Hi, I’m Jim and I’m an RHA educator. I’m currently living in Kenya with my family for the next 18 months while my wife and I collect data for her doctoral dissertation on olive baboons. I’ll be guest blogging for RHA while I’m in Kenya to share our family’s own experiences with water use and conservation and discuss what we learn about specific water issues that Kenyans face.

With the help of Lauren Theis, the Director of Education at RHA, we have partnered with a with school in NJ so that students from the US and Kenya can connect and share their experiences and issues around water. We have already connected with our NJ and Kenyan schools and they are pumped!

For this first post, I’d like to introduce you to where we live. We live on a wildlife preserve, in Laikipia county in central Kenya. We sit at 1754 m (5754 ft) and are surrounded by savanna grassland and acacia shrub land. We can clearly see Mt. Kenya to the east. The average yearly temperature high is 24 C (75 F) and low 9 C (48 F). The average rainfall is 700 mm (27.5 in) and falls mostly in two rainy seasons. January and February are the driest months–it hasn’t rained at all in the last month.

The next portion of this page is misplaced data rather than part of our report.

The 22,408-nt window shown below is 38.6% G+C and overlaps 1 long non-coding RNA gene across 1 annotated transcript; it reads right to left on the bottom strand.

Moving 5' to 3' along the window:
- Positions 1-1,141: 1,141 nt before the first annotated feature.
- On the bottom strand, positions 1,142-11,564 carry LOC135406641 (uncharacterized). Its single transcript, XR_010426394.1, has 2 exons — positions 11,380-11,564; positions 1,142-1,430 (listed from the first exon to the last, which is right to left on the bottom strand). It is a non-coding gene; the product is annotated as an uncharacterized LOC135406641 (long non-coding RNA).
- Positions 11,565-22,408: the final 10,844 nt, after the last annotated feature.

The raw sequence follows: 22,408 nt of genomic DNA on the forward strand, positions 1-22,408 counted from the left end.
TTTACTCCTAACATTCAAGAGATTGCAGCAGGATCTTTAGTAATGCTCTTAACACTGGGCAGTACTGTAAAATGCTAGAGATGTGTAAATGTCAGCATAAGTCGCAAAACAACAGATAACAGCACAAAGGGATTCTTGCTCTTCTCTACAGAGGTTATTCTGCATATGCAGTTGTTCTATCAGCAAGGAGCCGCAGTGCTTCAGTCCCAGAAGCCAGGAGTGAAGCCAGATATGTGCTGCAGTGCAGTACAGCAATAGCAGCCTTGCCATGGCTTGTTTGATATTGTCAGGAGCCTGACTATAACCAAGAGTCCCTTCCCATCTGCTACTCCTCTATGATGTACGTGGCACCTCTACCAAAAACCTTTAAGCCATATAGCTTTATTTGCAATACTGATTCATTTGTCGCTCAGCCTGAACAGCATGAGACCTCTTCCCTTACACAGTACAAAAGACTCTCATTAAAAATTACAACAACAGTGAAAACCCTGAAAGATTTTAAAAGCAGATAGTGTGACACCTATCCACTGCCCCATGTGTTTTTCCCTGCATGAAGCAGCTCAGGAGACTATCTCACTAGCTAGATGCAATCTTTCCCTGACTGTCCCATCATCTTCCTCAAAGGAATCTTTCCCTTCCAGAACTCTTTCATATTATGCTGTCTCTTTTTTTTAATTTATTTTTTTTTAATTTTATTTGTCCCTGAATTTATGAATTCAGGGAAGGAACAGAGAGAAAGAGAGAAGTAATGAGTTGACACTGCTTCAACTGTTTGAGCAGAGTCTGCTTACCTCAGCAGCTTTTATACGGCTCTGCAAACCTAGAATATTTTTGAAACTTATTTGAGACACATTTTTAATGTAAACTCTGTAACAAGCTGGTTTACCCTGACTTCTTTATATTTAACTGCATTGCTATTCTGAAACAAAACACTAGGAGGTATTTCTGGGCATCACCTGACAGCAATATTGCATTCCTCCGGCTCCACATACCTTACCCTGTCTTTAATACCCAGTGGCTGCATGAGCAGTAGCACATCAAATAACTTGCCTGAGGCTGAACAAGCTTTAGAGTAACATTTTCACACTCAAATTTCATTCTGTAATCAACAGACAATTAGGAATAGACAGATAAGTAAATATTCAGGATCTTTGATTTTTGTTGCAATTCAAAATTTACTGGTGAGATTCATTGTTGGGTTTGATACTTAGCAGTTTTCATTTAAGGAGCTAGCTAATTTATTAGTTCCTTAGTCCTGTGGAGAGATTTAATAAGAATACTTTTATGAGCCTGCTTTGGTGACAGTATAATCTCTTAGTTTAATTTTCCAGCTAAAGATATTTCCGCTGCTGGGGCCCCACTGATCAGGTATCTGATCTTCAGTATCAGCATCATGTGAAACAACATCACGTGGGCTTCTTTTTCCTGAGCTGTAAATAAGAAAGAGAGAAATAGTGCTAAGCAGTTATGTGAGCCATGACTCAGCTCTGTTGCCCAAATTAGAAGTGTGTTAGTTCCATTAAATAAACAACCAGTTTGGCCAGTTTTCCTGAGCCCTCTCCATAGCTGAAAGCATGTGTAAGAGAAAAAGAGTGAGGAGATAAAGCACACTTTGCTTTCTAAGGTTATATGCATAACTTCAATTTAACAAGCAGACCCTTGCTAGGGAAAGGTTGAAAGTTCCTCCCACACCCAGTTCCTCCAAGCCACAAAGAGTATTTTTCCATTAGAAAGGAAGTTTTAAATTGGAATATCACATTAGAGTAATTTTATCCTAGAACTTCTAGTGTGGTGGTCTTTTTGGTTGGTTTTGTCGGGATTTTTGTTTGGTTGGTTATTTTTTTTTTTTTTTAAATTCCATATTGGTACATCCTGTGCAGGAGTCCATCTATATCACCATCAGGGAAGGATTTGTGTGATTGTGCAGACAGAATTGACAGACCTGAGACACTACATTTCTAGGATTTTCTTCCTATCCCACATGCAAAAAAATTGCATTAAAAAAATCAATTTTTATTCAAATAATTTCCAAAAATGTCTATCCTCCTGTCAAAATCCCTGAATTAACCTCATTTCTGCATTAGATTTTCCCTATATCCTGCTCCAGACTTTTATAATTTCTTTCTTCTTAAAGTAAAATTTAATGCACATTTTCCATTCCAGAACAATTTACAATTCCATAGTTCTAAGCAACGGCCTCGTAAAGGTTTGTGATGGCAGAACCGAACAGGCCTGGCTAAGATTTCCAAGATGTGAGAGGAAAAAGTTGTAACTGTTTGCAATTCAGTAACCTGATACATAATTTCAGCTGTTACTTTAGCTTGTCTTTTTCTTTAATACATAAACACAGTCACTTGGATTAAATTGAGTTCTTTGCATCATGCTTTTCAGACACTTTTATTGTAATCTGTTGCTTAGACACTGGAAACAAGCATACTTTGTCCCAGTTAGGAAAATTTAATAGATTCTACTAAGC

As you would expect, there is a lot of wildlife here. The baboon groups we study are an hour by off road drive away, and when we’re traveling there and back, it isn’t uncommon to see: elephant, gazelle, impala, giraffe, zebra, ostrich, and warthogs. There are also hyena, lions, patas and vervet monkeys, and so many birds. We’re very lucky to be living and studying where we are, but we also have to be very cautious and respectful of all the different wildlife.

This second image is a comparison of Thome B dam—both full and drained of water. The time difference of the water levels is only two months—just after a wet season and during a dry season. Thome is the Samburu (a local semi-pastorlist tribe) word for elephant. This is one of the preferred sleep sites of the baboons we study and also a source of water for many local people. Of course elephants and many other animals are regular visitors. In the dry season, the dam will completely dry up and local people will start digging near the dam to reach water. They will guard their wells day and night to protect their water source.

I look forward to sharing more in the coming months as we get to know the area better and connect with people in our community while we discuss different water issues.


Stay tuned for more posts by Jim as he shares with us his experiences of living with his family in Kenya.